Persistence is Paramount for Accelerated Physician Assistant Student
February 15, 2016
Even as a high school student, Dylan Stempel ’17 knew he wanted to be a physician assistant (PA) and wasn’t going to let anything get in his way. Stempel, a Connecticut native, was determined not only to expose himself to the PA profession, but to find the most efficient path to becoming one.
“I spent a lot of time in high school shadowing PAs, especially in the emergency room,” said Stempel, recalling some of his earliest interactions with PAs. “If I met any PAs at the hospital I would approach them and ask if I could spend some time watching them.” This kind of interaction is characteristic of Stempel – decisive, self-motivated and focused – traits that are evident in even a brief conversation.
Stempel remembers an instance when he asked a PA he was shadowing for career advice, to which the PA answered, ‘find a program that trims the fat and gets you the education and experience you need in the shortest amount of time.’ From there, Stempel began his quest for accelerated PA programs, which ultimately landed him at Drexel.
Having done his research, Stempel knew the path to becoming a PA wouldn’t be easy and would require lots of determination. One of the most significant and cumbersome requirements for Drexel’s program – at least 500 patient contact hours – can prove to be daunting for most. For Stempel, he saw this as an opportunity to coalesce his desire to become a PA and the reality of actually being one.
“I worked as an Emergency Medical Technician (EMT) in high school, primarily in ambulances,” said Stempel. “I took a three-month-long class through my local fire department to get certified, and from there started working.” Stempel attributes his certification as an EMT as the primary method for obtaining his patient contact hours, and for gaining comprehensive healthcare-focused experience prior to coming to Drexel.
After Stempel decided that Drexel and the Accelerated PA Program were right for him he knew he needed – and wanted – to continue earning more patient contact hours. “I decided to join Drexel’s Emergency Medical Services (EMS) volunteer organization to complete my patient contact hours and stay connected to the experiential side of my education,” said Stempel. “I knew that the graduate portion of my program was very challenging to get in to so I wanted to do everything I could to increase my chances of getting accepted.”
In addition to accruing patient contact hours through Drexel EMS, Stempel volunteered as much as possible and focused on science and math courses. “ The first couple years of classes were very challenging,” said Stempel, “but it’s definitely paid off.”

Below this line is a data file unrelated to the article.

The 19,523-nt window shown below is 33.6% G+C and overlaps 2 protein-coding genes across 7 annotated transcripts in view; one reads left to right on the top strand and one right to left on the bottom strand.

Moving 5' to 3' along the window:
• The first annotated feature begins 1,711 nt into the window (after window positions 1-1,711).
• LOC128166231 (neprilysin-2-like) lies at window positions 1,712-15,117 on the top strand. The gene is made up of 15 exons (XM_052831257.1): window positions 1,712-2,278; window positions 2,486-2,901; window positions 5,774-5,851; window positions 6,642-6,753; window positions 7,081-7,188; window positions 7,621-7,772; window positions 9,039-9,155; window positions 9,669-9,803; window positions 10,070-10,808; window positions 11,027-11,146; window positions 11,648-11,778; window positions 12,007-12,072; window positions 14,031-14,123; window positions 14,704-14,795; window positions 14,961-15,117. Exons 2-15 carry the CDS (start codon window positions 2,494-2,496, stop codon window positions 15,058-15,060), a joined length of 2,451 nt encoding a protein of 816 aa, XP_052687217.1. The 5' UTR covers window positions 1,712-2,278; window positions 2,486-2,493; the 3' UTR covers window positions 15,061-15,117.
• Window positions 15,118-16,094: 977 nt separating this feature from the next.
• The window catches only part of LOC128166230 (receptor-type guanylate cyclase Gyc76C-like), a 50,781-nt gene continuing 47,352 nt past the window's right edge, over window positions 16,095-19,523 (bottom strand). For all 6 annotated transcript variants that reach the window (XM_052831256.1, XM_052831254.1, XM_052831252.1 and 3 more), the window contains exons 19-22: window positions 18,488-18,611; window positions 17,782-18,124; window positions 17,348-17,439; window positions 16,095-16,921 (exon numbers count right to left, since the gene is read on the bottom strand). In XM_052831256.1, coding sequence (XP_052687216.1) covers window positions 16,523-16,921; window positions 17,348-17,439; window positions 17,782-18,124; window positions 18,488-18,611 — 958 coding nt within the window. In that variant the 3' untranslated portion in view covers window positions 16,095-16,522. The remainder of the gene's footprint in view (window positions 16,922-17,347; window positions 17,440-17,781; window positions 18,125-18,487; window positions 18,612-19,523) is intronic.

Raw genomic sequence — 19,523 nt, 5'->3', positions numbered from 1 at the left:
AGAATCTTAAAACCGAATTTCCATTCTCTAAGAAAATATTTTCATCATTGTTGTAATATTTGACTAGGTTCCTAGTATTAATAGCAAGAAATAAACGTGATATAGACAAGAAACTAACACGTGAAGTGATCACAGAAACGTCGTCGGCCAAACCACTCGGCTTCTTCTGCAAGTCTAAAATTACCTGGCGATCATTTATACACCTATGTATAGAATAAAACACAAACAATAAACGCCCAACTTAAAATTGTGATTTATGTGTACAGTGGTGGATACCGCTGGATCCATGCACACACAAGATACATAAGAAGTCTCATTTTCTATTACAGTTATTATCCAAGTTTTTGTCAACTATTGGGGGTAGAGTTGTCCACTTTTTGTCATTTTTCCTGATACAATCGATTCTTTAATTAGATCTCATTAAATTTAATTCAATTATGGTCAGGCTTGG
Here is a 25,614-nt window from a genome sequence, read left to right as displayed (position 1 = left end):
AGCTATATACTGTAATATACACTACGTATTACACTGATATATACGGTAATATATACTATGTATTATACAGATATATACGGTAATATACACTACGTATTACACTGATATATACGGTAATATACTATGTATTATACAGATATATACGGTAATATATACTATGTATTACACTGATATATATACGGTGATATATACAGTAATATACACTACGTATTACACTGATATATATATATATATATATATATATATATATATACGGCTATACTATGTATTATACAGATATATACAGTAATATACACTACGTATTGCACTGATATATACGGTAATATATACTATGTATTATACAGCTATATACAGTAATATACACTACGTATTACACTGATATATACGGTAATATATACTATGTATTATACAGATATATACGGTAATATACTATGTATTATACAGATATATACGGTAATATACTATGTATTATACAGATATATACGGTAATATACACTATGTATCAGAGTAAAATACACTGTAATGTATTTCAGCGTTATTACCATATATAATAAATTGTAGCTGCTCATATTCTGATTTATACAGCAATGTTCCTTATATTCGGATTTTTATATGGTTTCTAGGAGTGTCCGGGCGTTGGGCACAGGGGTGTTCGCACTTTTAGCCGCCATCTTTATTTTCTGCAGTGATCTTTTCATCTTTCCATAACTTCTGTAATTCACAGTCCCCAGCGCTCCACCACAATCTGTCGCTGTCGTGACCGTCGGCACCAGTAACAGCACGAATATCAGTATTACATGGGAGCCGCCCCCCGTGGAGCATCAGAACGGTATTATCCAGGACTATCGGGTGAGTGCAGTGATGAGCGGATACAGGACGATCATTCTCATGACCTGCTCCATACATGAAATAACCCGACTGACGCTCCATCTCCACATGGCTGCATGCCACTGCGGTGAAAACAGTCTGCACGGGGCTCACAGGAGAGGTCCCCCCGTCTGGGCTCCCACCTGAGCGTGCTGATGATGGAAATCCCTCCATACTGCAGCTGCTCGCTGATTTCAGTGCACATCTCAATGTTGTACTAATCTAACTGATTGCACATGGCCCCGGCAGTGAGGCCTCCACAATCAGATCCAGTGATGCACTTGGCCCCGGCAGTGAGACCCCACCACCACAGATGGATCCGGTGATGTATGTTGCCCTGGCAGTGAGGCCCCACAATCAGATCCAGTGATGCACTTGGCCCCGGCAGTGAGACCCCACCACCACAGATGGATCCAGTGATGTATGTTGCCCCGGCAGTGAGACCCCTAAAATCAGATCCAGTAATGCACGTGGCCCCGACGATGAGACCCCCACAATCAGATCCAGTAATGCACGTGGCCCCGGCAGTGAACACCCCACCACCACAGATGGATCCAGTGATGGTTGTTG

The spring and summer terms of Stempel’s junior year – his Co-op – were spent with the Children’s Hospital of Philadelphia in a genetics department. Stempel’s position at CHOP was multi-faceted and enabled him to serve as a medical assistant half of the time and help doctors write their notes the other half. Stempel believes his co-op was incredibly beneficial now that he’s begun his first year of graduate school and is focusing more on medical education.
“Academics have really intensified during the second term of the program,” said Stempel, who now spends between 5 – 6 hours outside of class for every hour spent in class. But, despite all the hard work, there is a silver lining that’s easy for students to spot.
“You can definitely tell that the first priority of the faculty is making sure you get through the program,” said Stempel, reflecting on his positive experience with PA professors. He believes the PA community to be a very tight-knit yet hard-working community that welcomed him with open arms.
“I’m one of the younger students in the program,” said Stempel, “but I’ve felt myself mature by working so closely with my classmates who bring their previous work and life experience to the table.”
In addition to learning from his classmates, Stempel is eager to return to the clinical portion of his program beginning next September. Drexel’s PA program offers clinical training in six key areas: medicine, surgery, women’s health, pediatrics, emergency medicine and behavioral health. Once all rotations are complete, students embark on two term-long preceptorships focused on primary care. Preceptorships are aligned with the program’s goal of training PAs that might ultimately focus on primary care in medically underserved areas, or with vulnerable populations.
“It’s great to learn about certain populations in class then be able to volunteer with them in the field,” said Stempel, reflecting on the partnerships the PA program has with veteran, immigrant and homeless organizations. Stempel, like most students who choose Drexel, prefers a model of education that focuses on learning then doing, and his experience at Drexel has provided him with countless opportunities to do just that.
At the end of the day, Stempel is grateful for the education and experience he’s received. In an effort to pay it forward he offered the following advice to aspiring PAs:
“As an undergrad, do things that keep you excited about your program during the first couple of years. Even though the knowledge pays off, you have to stay connected to the clinical aspects of your education, so work and volunteer as much as you can.”